It takes courage to face some days, and more than courage every day when people don’t see past your face.
Jillian Barnes lives her life with what's termed a 'facial difference.' People stare, they make comments, they cringe, and they offer unsolicited and unscientific advice.
“We place so much value on appearance,” she said in a video called Beyond My Face, published by a Canadian charity offering support to those with facial differences. “It’s very hard to believe someone is going to give me a chance.”
But she hopes to help change that through understanding, and with courage.
She is part of a group of people encouraging others to look beyond their faces and give them a chance.
Barnes was born with Sturge-Weber Syndrome, which, for her, is a combination of a port wine stain (birthmark) covering much of her face and glaucoma in both eyes.
It is superficial, except for some loss of vision from the glaucoma.
It is not contagious, as people have worried aloud. It is not something that can clear up “with a cream” as others have offered. And it is not the result of a violent accident, as total strangers have asked in a grocery store.
Sometimes, people have associated neurological problems such as seizures, but Barnes’ brain is unaffected, despite the assumptions people have made.
“In high school and grade school you’re always kind of put in the b-group,” she said. “Maybe I was a b-group student, but maybe it’s also because when people say you’re not that bright, you start to believe it.”
At restaurants, people have asked her dining companions what she would like to eat for dinner, as if she didn’t have the mental capacity to order her own food.
“A lot of people see me in the community and they make assumptions: ‘You look different, therefore you’re developmentally delayed or you’re mentally handicapped,’” said Barnes.
She has a masters degree in nursing.
She was prepared to pursue a PhD, and had several phone calls and email exchanges with a mentor professor as she prepared her essays and paperwork. However, at the first and only in-person meeting, the professor told Barnes she couldn’t work with her.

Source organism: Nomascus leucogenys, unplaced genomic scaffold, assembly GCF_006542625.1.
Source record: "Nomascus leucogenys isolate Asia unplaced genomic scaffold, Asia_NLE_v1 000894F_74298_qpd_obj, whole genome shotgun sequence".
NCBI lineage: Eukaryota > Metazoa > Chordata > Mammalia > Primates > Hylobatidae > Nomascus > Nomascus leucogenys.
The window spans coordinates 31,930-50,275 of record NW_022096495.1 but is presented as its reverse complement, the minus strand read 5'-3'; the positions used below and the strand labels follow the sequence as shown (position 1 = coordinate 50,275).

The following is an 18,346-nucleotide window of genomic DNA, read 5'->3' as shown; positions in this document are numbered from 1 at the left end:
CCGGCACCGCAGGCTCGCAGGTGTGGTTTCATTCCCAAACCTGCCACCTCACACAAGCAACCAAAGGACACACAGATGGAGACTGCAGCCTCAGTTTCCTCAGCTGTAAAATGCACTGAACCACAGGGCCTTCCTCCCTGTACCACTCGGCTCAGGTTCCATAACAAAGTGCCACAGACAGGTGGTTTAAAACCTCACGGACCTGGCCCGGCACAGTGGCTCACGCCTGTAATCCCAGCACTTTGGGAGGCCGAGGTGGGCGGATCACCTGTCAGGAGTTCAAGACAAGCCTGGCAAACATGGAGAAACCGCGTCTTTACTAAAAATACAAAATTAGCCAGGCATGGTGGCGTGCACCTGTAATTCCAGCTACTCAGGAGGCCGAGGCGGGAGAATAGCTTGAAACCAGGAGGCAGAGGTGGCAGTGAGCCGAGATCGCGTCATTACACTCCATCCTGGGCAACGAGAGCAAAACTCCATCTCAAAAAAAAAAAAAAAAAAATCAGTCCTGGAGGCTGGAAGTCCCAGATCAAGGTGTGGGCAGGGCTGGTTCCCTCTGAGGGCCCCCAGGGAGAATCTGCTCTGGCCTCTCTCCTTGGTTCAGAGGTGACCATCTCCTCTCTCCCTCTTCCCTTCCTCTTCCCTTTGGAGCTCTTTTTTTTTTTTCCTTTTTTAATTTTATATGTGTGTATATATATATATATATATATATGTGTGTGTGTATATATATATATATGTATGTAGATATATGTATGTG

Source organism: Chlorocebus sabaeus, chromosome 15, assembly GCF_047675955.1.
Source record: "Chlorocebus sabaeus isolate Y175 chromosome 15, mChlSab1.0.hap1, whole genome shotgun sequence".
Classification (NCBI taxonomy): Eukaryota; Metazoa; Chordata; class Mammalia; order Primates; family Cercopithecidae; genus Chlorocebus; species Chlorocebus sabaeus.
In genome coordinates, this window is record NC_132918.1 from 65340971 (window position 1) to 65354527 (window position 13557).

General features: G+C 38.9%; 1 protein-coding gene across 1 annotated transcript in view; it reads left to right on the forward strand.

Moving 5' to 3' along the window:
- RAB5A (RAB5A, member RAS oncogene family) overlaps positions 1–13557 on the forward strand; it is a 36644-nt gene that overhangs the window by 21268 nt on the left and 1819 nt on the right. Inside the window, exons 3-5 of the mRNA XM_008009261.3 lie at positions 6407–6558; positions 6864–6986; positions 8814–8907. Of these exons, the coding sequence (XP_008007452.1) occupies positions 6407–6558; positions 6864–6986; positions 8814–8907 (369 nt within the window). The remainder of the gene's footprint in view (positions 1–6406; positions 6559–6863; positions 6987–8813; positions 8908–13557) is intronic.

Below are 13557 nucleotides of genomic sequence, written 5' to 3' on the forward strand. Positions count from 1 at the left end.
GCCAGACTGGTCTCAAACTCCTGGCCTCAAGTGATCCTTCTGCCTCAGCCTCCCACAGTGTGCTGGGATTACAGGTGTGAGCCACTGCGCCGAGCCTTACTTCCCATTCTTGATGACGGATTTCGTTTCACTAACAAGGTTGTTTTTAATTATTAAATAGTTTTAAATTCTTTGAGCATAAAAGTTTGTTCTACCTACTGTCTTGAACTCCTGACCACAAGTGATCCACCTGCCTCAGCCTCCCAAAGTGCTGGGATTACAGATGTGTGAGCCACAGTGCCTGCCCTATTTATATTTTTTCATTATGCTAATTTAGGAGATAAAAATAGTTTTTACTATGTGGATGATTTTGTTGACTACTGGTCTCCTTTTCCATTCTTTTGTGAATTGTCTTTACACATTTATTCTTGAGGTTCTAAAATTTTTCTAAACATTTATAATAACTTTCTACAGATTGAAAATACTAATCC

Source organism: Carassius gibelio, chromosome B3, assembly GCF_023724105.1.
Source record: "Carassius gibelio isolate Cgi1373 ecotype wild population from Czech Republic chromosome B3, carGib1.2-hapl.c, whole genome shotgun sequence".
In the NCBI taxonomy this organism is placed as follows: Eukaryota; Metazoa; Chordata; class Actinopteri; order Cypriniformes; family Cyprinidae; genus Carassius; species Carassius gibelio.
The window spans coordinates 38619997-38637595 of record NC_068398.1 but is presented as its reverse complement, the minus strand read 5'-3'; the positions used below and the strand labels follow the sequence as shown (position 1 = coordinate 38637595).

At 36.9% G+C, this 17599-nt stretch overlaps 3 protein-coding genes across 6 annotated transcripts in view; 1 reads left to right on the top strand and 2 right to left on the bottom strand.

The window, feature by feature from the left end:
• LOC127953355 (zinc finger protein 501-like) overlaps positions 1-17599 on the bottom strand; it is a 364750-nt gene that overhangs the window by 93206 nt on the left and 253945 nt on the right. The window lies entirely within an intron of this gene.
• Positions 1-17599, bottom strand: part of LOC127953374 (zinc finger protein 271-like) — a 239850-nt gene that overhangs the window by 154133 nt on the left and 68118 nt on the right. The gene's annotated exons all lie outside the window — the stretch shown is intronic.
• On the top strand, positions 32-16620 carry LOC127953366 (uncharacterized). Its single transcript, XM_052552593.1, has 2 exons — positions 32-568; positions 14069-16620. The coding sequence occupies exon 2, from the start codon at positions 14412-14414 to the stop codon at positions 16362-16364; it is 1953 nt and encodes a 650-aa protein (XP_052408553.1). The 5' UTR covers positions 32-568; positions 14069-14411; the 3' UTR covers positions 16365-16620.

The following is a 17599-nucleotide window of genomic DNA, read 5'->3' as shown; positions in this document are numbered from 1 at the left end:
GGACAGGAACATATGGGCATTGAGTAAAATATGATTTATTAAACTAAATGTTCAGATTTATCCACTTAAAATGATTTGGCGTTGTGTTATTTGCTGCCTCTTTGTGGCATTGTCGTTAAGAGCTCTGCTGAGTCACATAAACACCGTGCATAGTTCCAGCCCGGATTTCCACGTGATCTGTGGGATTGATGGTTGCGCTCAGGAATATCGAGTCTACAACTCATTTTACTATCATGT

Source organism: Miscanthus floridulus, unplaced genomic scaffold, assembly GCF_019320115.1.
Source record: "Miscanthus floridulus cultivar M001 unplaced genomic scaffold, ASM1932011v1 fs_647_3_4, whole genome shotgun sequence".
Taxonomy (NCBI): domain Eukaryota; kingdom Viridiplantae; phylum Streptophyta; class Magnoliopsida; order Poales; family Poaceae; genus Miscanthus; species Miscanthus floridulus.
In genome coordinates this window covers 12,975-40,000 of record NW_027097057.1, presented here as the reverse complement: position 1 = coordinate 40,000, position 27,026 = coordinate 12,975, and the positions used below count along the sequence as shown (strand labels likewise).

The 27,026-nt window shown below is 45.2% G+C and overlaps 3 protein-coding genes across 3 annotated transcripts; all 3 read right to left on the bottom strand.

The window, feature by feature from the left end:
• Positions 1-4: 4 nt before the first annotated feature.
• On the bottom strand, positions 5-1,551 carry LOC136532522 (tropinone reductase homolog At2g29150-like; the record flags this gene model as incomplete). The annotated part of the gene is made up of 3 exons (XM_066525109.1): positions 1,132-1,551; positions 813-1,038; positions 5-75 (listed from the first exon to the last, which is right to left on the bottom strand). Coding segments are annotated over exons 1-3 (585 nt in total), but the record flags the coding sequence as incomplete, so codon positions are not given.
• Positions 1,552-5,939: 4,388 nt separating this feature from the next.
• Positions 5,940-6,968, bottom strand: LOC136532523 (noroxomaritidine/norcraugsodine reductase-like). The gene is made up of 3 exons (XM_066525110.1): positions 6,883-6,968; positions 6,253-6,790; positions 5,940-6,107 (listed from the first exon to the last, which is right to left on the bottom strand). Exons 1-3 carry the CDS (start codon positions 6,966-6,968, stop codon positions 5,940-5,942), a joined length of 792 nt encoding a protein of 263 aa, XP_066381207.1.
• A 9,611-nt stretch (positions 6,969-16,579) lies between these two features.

Barnes said the professor was extremely uncomfortable, and wouldn’t shake her hand. She gave a list of reasons for not mentoring Barnes, none of which had come up as issues before.
“That was such a heartbreaking loss,” said Barnes.
Though she can’t be sure her facial difference was the reason she lost her PhD mentor, she imagines the greatest obstacle was her appearance. Likewise, she expects it's the reason she doesn’t get a position or a job she knows she’s a strong candidate for.
“I could be wrong, but it’s always the reason I attribute it to,” said Barnes. “There’s definitely been people I’ve encountered in my life that just can’t get over it. They just can’t see past it.”
When the high school kids, her friends in grade school, closed the circle, or ran the other way when she walked down the hall, she figured it was because of her birthmark.
She said it’s hard to make friends, which is an isolating, sometimes lonely feeling. But it’s not all bad.
“I have had a great life and I have a wonderful family, as well as a small group of fantastic friends,” she said.
She’s been a nurse at Collingwood General and Marine Hospital since 2007 where she works on the surgical floor.
At work, she’ll take time when introducing herself to a new patient to focus on a task like checking blood pressure while allowing the patient to stare a little as she pretends not to notice.